By Eric Huang
Social media platforms such as deviantART, Etsy and Instagram provide an alternative to the traditional gallery space as an arbiter of culture. This new, more accessible mode of art-sharing allows hobbyists and underground artists to gain exposure for their work. However, there are polarizing opinions about this new venue. The physicality of the gallery space is key to experiencing visual art and to differentiating the amateur artist from the professional. Ultimately, what separates amateur and professional art is not so much an issue of content as it is an issue of context and public acceptance, which the gallery provides.
Although the two platforms — social media and the gallery — perform a similar role, these are fundamentally at odds with each other. Social media sites are a product of their respective communities: Everyone can share and interact with uploaded content. Exhibition curators regulate the work displayed in galleries. The former is based on the concept of widespread access, while the latter values control of public taste.
Increased accessibility to visual art through social media mitigates the esteem of high art. By constraining itself to an elite, niche community, high art distances itself from popular art and elevates the status of those who are accepted in said community. A gallery presence is thereby crucial to building an artist’s persona, serving as an artist’s ethos, in a sense. Additionally, the physicality and impermanence of the gallery space are elements that documentation via social media cannot replicate.
Conversely, the social network encourages artists to depart from the established mainstream culture of fine art, fostering the rise of an underground community. Hobbyist sites like deviantART and Etsy actually possess a greater web presence than cultural institutions such as the Museum of Modern Art, the Metropolitan Museum of Art and the Louvre.
There are clear advantages to having social media as a means of art-sharing. Works-in-progress posted by artists, on Instagram and YouTube, showcase and provide insight into the creative process, heightening our appreciation for the artists’ imagination and technical ability. Russian grunge artist Lora Zombie, for example, runs a blog on which she posts sketches and short clips detailing how she creates her graphic watercolor-based compositions.
Galleries must integrate online tools into the viewing and buying experience of art in order to stay relevant. Social media is not a substitute for the gallery per se, but instead a means of extending the outreach of the institution beyond a community that is oftentimes condemned for its rigidity and elitist attitudes. Recently, social media has been used to personalize the gallery experience by placing users in curatorial roles and enabling them to participate in virtual galleries.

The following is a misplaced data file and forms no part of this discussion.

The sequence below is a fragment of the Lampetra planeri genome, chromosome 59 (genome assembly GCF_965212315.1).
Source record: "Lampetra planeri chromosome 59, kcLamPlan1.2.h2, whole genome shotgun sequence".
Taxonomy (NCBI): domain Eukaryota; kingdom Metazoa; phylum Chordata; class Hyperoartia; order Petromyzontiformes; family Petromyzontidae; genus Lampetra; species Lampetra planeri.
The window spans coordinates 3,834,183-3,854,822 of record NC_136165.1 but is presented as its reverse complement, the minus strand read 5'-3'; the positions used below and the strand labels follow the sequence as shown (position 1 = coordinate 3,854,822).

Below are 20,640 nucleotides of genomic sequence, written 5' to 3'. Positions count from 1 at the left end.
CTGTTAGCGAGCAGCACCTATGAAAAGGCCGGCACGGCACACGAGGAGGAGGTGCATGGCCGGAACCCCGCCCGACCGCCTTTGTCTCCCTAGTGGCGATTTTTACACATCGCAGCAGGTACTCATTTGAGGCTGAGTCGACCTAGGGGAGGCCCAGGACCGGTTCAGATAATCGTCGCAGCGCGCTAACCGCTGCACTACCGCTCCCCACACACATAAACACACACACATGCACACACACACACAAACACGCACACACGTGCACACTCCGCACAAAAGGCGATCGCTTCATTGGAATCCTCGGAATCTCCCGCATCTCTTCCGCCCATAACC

The stigma against social media art arises from the fact that it is not curated by someone whose job it is to distinguish between amateur and professional artists. But does a piece of art become any less legitimate if it is not displayed in a traditional exhibition setting? Why is it important that the arts maintain an air of exclusivity and privilege?
As galleries optimize the viewing experience for a wider, more active audience, and as artists integrate social media into their work, the gray area between the amateur and the professional blurs. Randy Crisologo, better known by his screen name “itsbirdy,” is an Alberta-based illustrator who rose to prominence through Instagram by sharing his adaptations of Japanese anime culture. Brazilian artist Rafael Mantesso, with an Instagram follower base of over 200,000, often posts small illustrations alongside photographs of his bull terrier, Jimmy Choo. This is a positive development for non-professional artists, who have begun to receive more respect and exposure for their work. But for professional artists, their institution is being fundamentally shaken — hence the backlash from the latter.
The prejudice against the underground, or amateur, art community stunts its growth and marginalizes the work it produces. The implications that the rise of social media has on the future of the art world are numerous. These include a more globalized arts scene, as well as more artists occupying the gray area between the amateur and the professional. The art gallery, undergoing a transformation from a simple art-sharing platform to an interactive space, must accept online tools into its repertoire in order to stay afloat in a social-media driven society.
Contact Eric Huang at eyhuang ‘at’ stanford.edu.